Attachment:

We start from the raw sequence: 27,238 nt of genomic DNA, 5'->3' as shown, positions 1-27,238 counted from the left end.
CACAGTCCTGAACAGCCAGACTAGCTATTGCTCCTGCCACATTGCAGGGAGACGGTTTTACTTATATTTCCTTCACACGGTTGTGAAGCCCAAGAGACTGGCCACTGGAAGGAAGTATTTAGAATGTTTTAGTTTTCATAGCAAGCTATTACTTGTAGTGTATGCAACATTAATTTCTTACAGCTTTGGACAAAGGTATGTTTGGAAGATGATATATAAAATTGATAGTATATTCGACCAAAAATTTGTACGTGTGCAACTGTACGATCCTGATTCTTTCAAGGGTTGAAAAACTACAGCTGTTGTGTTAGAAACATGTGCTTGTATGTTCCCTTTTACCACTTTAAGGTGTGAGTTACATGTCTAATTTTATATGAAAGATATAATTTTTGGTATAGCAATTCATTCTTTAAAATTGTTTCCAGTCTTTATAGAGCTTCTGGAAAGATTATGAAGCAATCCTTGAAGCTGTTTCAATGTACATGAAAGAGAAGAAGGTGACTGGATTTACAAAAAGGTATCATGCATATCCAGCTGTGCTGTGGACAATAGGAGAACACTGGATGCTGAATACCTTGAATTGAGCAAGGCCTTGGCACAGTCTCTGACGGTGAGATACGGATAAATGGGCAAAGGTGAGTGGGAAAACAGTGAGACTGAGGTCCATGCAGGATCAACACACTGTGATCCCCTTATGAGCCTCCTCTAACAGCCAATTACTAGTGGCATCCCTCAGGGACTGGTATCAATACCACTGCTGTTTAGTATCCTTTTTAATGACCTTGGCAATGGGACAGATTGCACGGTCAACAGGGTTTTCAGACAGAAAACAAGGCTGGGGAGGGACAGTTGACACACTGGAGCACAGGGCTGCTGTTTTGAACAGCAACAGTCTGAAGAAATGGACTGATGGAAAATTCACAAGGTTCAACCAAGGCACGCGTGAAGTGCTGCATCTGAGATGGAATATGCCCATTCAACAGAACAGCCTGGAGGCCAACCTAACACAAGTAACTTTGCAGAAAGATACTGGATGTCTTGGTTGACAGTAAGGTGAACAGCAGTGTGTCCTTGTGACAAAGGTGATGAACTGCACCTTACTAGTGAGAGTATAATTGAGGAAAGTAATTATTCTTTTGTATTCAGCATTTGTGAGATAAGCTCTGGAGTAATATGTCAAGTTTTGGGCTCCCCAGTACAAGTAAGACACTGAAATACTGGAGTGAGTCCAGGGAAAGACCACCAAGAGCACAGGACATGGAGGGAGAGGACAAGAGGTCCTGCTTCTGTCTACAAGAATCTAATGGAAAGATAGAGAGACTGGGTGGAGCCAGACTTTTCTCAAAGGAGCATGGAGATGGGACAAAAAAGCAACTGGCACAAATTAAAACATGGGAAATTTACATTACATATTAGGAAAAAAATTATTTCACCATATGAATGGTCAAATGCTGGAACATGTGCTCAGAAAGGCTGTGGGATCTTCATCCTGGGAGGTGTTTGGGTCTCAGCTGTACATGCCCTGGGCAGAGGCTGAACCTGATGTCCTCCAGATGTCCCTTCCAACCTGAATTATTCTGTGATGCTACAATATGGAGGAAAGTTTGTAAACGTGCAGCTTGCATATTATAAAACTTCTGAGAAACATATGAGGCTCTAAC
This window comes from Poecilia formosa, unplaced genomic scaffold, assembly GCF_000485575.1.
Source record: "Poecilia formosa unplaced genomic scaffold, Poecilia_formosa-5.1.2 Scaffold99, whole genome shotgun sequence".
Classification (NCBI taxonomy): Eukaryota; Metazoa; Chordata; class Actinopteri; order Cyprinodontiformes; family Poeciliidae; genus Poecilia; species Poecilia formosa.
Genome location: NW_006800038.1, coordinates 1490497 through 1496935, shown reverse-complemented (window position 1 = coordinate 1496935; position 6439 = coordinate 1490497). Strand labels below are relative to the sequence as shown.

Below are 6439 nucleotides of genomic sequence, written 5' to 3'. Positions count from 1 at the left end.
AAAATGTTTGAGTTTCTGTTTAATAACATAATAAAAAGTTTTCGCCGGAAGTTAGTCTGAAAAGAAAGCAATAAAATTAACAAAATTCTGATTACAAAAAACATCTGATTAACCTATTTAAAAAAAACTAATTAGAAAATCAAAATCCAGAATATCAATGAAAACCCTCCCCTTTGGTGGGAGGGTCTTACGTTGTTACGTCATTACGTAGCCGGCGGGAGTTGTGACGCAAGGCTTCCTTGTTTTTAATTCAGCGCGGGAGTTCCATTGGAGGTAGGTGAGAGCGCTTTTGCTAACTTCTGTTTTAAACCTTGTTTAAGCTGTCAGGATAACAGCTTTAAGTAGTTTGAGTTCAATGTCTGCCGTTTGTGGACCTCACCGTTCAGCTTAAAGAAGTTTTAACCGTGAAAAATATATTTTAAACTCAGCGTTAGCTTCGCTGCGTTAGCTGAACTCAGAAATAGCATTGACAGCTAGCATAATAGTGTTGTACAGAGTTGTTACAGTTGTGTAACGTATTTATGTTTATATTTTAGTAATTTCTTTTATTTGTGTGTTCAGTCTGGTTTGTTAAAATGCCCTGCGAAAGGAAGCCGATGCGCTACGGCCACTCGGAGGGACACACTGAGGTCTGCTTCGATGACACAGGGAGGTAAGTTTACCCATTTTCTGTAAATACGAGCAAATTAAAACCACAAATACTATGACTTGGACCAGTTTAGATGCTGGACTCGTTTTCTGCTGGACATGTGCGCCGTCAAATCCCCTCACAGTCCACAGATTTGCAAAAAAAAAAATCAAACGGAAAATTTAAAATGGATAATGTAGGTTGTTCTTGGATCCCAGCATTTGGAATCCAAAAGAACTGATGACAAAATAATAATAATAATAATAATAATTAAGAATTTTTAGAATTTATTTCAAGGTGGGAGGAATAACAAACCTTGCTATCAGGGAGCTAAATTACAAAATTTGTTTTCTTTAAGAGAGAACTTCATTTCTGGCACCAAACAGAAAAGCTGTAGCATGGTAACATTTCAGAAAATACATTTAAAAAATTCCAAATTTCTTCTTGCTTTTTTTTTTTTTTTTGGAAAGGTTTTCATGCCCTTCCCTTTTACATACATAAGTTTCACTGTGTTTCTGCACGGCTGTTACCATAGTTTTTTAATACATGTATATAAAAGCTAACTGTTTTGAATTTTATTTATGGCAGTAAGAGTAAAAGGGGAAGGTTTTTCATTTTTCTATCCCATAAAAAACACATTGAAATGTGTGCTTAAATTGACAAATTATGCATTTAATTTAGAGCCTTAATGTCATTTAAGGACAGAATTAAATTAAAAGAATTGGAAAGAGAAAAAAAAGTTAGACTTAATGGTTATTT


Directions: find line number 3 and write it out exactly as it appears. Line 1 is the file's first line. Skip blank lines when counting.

This window comes from Poecilia formosa, unplaced genomic scaffold, assembly GCF_000485575.1.